And…finally one beautiful owl, with pearly, heart-shaped face and dark shining eyes, does come! In silence, the girl and her dear Grandpa watch the breathtaking sight; watch him fly, and perch, and catch a mouse. Listen to the utter absence of noise made by his soft wings, and the twittering and hissing of his owlets hidden in the nesting box.
This is a sweet, quiet story, and the watercolor and pastel illustrations are equally lovely and whisper-soft. Along with the main story line, Davies captions the illustrations with interesting owl facts. And interspersed with the glimpses of the feathery owl in the purple nighttime, Foreman gives us cameos of this charming pair of people who clearly adore it. These blendings are done brilliantly, making this a book that will easily hold the attention of young children. The book concludes with information about nesting boxes in case you want to try setting one out yourself.
This is a fantastic little book, packed with information, that pulls young readers and listeners into the challenge of spotting a camouflaged animal concealed in its surroundings. And they are mighty tricky to find, let me assure you!
First up is a gorgeous photograph of woods in autumn with brilliant golden leaves on the trees and carpeting the forest floor. Wait… There’s an animal hidden in this photo?! You’ll have to look and then look harder to spot the coyote peering out at you. Amazing!
Each two-page spread in this book has a poem on one side, giving clues as to the kind of creature we’re supposed to be finding, and a beautiful, full-color, photograph on the other, in which that animal is craftily concealed. Can’t find it? Then…open up the flap on the photo page and you will see the same photo with all the colors subdued except for that camouflaged creature. Aha! So very sneaky!
On that folded-out page, a highly informative account of the animal is written up, along with several more photos. These paragraphs are very well-written with details to fascinate anyone from mid-elementary and up, making this a nice book for a wide age-range. Use it with the very young who are patient enough to look carefully for the hidden animals, and for older children who enjoy the photo-challenge as well as the information. Very clever book, and there’s a second volume in print for those who want some more!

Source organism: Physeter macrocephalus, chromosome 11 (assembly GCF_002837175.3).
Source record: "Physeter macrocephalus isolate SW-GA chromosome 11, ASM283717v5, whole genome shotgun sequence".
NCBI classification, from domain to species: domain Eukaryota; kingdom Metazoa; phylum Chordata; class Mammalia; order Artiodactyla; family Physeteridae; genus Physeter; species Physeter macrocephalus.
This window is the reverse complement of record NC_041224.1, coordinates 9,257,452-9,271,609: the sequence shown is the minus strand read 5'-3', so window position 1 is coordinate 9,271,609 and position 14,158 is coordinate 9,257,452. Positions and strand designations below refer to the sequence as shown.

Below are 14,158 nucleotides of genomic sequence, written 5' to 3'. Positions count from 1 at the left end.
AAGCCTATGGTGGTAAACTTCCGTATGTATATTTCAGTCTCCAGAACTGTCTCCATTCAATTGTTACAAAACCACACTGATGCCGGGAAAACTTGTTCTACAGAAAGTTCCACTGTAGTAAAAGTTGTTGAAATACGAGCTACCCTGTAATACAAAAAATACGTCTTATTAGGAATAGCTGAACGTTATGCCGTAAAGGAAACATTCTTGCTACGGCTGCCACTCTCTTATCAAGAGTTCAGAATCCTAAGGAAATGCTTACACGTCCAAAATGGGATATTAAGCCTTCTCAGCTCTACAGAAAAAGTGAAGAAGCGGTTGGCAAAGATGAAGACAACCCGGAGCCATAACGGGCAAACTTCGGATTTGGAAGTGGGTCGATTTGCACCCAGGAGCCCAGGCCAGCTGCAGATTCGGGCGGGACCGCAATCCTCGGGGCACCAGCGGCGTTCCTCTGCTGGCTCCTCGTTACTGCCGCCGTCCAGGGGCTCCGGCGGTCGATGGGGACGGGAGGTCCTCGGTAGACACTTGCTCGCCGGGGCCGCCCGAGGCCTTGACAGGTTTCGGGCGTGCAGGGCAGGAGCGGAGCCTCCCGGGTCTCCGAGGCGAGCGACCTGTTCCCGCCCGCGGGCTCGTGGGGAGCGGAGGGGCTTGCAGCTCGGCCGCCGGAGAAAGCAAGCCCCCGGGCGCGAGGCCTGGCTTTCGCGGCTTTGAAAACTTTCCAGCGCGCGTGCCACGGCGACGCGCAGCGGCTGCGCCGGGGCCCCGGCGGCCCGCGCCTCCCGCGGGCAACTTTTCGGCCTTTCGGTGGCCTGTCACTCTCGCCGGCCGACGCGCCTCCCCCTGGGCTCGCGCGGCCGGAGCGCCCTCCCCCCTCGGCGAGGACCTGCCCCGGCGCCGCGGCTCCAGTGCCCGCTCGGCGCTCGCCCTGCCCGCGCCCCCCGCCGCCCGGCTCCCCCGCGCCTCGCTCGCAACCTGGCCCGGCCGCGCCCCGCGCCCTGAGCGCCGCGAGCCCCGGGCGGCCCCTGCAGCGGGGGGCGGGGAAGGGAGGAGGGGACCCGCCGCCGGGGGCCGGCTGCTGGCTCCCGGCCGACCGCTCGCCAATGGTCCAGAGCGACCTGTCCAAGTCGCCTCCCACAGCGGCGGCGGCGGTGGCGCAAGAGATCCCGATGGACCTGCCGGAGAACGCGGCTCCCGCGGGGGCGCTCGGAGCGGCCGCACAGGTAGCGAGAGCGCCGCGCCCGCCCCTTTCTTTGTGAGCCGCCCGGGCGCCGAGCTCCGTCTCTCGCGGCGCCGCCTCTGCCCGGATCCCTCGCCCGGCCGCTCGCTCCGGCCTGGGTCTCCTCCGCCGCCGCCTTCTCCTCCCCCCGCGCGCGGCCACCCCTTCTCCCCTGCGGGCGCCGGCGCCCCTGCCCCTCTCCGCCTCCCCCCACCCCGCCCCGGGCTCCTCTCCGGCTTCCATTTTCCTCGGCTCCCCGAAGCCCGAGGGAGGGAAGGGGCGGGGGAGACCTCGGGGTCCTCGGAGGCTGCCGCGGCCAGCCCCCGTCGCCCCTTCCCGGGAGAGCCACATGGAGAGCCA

If you remember… I love Nic Bishop’s work! He is outstanding!
For this book, he spent six months in Australia, wandering among kangaroos and sneaking up on wombats. He wants us to pity him for the heat he had to endure, but…I don’t know. Sounds pretty amazing to me!
With his stunning, painstaking photography, Bishop brings us face to face with soft fuzzy-faced kangaroos, charming, sleepy koalas, quirky, bright-eyed bilbies, dunnarts and quolls, and many more marsupials. He then uses his happy knack of providing just enough information about these guys, written plainly and winsomely, to give us a welcome introduction to their world. These are odd little animals with a host of peculiar habits, so the descriptions are never lacking in color and spice and wonder!
Bishop includes a personal note describing some of his adventures and processes in capturing these photographs which is very interesting as well. He’s won multiple awards for his work, for very good reason. You can’t miss with one of his books!
Here are Amazon links for all these titles:
Just One Bite
White Owl, Barn OwlWhere in the Wild?: Camouflaged Creatures Concealed… and Revealed
Nic Bishop Marsupials